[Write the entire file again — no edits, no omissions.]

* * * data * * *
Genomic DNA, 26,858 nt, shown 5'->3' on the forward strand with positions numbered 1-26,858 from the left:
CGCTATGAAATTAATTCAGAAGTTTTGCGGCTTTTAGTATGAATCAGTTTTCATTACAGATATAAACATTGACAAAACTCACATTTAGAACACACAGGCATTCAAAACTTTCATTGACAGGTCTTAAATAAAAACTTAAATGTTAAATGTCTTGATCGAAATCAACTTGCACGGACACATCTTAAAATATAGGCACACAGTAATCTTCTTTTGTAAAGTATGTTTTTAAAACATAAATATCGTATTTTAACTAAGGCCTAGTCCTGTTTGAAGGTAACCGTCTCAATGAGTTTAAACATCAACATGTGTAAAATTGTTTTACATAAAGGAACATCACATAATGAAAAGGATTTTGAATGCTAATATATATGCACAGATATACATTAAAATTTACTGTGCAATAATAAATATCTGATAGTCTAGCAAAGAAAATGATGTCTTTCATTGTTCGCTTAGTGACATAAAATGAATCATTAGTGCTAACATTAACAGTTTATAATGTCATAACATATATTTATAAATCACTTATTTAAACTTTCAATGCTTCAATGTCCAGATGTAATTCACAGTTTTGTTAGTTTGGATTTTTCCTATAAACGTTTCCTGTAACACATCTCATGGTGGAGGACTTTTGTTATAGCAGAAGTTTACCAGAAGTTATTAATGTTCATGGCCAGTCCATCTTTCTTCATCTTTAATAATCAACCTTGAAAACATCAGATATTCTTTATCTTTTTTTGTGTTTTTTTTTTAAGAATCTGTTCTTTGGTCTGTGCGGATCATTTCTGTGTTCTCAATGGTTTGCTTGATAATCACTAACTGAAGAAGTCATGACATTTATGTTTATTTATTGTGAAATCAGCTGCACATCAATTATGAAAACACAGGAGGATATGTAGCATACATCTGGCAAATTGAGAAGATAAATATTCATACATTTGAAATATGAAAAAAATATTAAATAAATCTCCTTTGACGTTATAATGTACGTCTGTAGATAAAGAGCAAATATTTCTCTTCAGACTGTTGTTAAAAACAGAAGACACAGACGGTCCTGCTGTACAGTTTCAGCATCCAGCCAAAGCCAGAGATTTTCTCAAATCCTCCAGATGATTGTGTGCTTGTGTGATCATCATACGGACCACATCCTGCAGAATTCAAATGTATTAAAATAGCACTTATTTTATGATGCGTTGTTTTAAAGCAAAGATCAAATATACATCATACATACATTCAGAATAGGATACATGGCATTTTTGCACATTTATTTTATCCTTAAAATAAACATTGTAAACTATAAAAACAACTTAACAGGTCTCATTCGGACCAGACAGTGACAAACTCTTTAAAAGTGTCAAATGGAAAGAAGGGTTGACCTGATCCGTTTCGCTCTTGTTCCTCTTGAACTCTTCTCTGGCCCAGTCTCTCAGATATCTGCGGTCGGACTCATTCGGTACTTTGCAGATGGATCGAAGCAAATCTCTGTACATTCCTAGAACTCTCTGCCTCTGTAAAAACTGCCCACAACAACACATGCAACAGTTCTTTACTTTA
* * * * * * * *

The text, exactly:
Genomic DNA, 26,858 nt, shown 5'->3' on the forward strand with positions numbered 1-26,858 from the left:
CGCTATGAAATTAATTCAGAAGTTTTGCGGCTTTTAGTATGAATCAGTTTTCATTACAGATATAAACATTGACAAAACTCACATTTAGAACACACAGGCATTCAAAACTTTCATTGACAGGTCTTAAATAAAAACTTAAATGTTAAATGTCTTGATCGAAATCAACTTGCACGGACACATCTTAAAATATAGGCACACAGTAATCTTCTTTTGTAAAGTATGTTTTTAAAACATAAATATCGTATTTTAACTAAGGCCTAGTCCTGTTTGAAGGTAACCGTCTCAATGAGTTTAAACATCAACATGTGTAAAATTGTTTTACATAAAGGAACATCACATAATGAAAAGGATTTTGAATGCTAATATATATGCACAGATATACATTAAAATTTACTGTGCAATAATAAATATCTGATAGTCTAGCAAAGAAAATGATGTCTTTCATTGTTCGCTTAGTGACATAAAATGAATCATTAGTGCTAACATTAACAGTTTATAATGTCATAACATATATTTATAAATCACTTATTTAAACTTTCAATGCTTCAATGTCCAGATGTAATTCACAGTTTTGTTAGTTTGGATTTTTCCTATAAACGTTTCCTGTAACACATCTCATGGTGGAGGACTTTTGTTATAGCAGAAGTTTACCAGAAGTTATTAATGTTCATGGCCAGTCCATCTTTCTTCATCTTTAATAATCAACCTTGAAAACATCAGATATTCTTTATCTTTTTTTGTGTTTTTTTTTTAAGAATCTGTTCTTTGGTCTGTGCGGATCATTTCTGTGTTCTCAATGGTTTGCTTGATAATCACTAACTGAAGAAGTCATGACATTTATGTTTATTTATTGTGAAATCAGCTGCACATCAATTATGAAAACACAGGAGGATATGTAGCATACATCTGGCAAATTGAGAAGATAAATATTCATACATTTGAAATATGAAAAAAATATTAAATAAATCTCCTTTGACGTTATAATGTACGTCTGTAGATAAAGAGCAAATATTTCTCTTCAGACTGTTGTTAAAAACAGAAGACACAGACGGTCCTGCTGTACAGTTTCAGCATCCAGCCAAAGCCAGAGATTTTCTCAAATCCTCCAGATGATTGTGTGCTTGTGTGATCATCATACGGACCACATCCTGCAGAATTCAAATGTATTAAAATAGCACTTATTTTATGATGCGTTGTTTTAAAGCAAAGATCAAATATACATCATACATACATTCAGAATAGGATACATGGCATTTTTGCACATTTATTTTATCCTTAAAATAAACATTGTAAACTATAAAAACAACTTAACAGGTCTCATTCGGACCAGACAGTGACAAACTCTTTAAAAGTGTCAAATGGAAAGAAGGGTTGACCTGATCCGTTTCGCTCTTGTTCCTCTTGAACTCTTCTCTGGCCCAGTCTCTCAGATATCTGCGGTCGGACTCATTCGGTACTTTGCAGATGGATCGAAGCAAATCTCTGTACATTCCTAGAACTCTCTGCCTCTGTAAAAACTGCCCACAACAACACATGCAACAGTTCTTTACTTTA